Angels and Archetypes, a Tribute to my Son

Angels and Archetypes, a Tribute to my SonI’m in the process of working towards an exhibition I have entitled “Angels and Archetypes”. It has caused me to really look at what is at the heart of my artwork and why I am drawn to certain images and themes. Most of the paintings are from 2018, however, there are some I have included from earlier. They are all linked by their archetypal element- people, places, animals and objects that have a symbolic meaning. The archetypes highlight the connectivity of human beings, since they are found in the collective unconscious, a place of myth, legend, dreams and folklore.

This exhibition is dedicated to my son Jordan who died tragically in a car accident in 2016. It feels like a wonderful way to honour his continuing presence in my life, not only as my son but now as a guide and source of inspiration to me. He is a creative soul, blessed with an inexhaustable curiosity about the world and everything in it. I wonder what he is doing now. I hope he is playing music and making new discoveries, free, unfettered and joyful. I know he is beside me always giving me so much encouragement. My creativity will always be a way to connect with him while we are separated in this life.

So much love to you my son, always, always.



Charles Blackman in Wonderland

Charles Blackman in Wonderland

I love the work of Aussie artist, Charles Blackman. He has done oodles of paintings based on the Alice in Wonderland story. One of his paintings hangs in the W.A art gallery (‘Blue Alice’). It’s my favourite. Some artists really know how to capture whimsy, without being contrived or clumsy.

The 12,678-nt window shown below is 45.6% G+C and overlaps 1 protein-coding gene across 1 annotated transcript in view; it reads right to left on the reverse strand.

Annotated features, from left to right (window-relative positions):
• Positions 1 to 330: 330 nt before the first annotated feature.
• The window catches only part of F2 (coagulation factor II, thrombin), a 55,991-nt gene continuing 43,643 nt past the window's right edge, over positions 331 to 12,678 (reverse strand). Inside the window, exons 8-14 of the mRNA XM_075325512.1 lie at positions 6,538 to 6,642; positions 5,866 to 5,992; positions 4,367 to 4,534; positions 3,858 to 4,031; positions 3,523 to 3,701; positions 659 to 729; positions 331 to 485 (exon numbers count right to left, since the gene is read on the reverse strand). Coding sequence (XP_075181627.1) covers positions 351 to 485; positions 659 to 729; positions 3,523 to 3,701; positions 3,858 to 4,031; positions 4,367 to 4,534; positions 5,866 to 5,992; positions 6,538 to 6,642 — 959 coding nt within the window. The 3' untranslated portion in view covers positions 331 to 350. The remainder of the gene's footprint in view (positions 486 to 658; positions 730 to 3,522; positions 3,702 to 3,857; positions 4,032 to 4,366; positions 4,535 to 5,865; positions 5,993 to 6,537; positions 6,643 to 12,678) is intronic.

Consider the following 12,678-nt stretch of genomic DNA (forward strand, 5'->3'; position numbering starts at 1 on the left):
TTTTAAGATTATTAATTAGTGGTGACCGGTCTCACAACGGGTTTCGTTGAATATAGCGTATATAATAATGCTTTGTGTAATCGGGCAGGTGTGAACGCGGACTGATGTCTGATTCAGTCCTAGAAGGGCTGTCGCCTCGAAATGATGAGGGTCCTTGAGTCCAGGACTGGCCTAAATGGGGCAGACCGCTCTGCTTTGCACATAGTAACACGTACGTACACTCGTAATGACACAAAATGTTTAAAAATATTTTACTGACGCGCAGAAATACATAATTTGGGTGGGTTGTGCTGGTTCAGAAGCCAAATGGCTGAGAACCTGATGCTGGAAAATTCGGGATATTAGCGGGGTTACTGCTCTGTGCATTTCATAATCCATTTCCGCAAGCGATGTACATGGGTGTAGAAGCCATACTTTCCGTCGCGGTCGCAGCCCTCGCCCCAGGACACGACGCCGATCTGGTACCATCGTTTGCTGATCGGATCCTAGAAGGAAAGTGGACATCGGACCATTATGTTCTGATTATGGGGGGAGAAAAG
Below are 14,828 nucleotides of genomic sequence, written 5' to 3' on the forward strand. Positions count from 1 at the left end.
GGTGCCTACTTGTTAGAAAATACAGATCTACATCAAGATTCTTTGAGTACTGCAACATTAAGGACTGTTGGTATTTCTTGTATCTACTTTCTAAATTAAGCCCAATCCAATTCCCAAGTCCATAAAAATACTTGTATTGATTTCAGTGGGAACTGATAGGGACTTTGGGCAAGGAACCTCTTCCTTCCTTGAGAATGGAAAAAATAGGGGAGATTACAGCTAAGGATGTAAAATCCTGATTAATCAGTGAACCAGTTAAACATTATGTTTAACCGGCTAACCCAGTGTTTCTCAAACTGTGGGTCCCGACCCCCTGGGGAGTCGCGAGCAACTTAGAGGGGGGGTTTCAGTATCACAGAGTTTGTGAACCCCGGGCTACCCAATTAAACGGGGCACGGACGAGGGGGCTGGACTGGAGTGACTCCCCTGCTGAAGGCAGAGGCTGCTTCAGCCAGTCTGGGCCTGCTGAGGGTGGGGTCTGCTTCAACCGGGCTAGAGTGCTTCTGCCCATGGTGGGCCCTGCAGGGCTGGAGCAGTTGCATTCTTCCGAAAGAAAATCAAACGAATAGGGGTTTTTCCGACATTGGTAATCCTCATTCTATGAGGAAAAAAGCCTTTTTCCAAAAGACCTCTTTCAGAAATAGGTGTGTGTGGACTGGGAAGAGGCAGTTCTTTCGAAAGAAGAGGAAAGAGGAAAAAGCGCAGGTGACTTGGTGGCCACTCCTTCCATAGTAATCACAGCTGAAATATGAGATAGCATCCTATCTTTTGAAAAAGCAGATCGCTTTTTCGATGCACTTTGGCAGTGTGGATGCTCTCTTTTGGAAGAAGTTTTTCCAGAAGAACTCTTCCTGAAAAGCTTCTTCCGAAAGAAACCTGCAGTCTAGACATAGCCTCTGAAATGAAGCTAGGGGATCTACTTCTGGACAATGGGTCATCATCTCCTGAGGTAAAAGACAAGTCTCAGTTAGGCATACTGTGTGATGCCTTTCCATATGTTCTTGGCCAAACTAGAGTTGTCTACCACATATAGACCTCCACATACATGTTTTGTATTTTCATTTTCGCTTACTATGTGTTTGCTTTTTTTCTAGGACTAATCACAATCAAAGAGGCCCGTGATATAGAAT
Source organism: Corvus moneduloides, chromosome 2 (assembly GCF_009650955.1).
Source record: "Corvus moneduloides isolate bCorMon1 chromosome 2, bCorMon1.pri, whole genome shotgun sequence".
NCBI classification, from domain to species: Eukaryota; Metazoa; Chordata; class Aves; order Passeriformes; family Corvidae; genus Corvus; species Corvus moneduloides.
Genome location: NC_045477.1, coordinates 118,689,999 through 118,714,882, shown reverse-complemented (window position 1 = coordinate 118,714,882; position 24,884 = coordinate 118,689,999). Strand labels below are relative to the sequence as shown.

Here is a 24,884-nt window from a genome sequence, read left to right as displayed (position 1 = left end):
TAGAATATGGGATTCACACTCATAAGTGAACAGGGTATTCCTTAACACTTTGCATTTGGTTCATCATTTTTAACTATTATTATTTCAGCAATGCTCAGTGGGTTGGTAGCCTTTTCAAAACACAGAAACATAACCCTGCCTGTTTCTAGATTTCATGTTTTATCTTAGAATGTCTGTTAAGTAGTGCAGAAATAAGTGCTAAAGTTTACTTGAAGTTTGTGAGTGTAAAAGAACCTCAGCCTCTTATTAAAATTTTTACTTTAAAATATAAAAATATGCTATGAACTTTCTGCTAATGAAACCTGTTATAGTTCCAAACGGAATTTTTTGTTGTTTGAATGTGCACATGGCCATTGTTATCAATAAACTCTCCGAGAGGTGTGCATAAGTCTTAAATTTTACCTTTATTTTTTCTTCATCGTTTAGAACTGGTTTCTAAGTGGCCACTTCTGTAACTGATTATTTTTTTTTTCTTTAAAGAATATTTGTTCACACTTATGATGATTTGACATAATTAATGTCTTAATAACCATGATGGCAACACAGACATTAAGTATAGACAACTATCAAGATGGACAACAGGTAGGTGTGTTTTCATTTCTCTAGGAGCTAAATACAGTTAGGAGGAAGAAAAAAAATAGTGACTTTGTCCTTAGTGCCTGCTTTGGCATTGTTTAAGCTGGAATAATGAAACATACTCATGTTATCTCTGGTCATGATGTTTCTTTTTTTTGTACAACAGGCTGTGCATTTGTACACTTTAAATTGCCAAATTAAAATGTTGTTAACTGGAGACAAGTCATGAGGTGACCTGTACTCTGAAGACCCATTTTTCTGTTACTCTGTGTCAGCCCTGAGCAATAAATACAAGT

Hence, it was a small step to make Blackman and Lewis Carroll’s famous story the catalyst for an art project with my upper primary students. This picture is of their final art piece; a painted table (and chair) setting…a great opportunity to transfer a Blackman masterpiece onto a functional tabletop! This is the unfinished version, but I’m so proud of students from both classes (I have done this project in 2 different schools). Kids worked so well together and we all learnt how complex seemingly ‘simple’ paintings are to reproduce. It’s like getting into the mind of an artist, brushstroke by brushstroke! More pics to come 🙂

Process or product: An art activity gone wrong

Process or product: An art activity gone wrong

I was pretty excited to lead my grade 2 class in a messy spray-bottle edicol dye experience the other day in art. Worked really well with the pre primary and grade 1s at another school. The idea was to get squares of canvas, make masking tape ‘pictures’ and then spray the canvas with brightly coloured edicol dye. Rip the masking tape off, and wallah…masking-tape-resist prints. Easy. Unfortunately though, having anticipated a repeat experience with the yer 1s and 2s, I found I was sadly short of the canvas I had been using. Oh well, there’s heaps of donated fabric in my art room, so I decided to use it instead. This fabric was heavy, but somewhat soft and furry, so when the grade 2s excitedly removed their masking tape, all the dye bled through creating psychedelic blobs of colour on material. 😦  Needless to say, I aborted the plan to do the same thing with year 1s (sigh).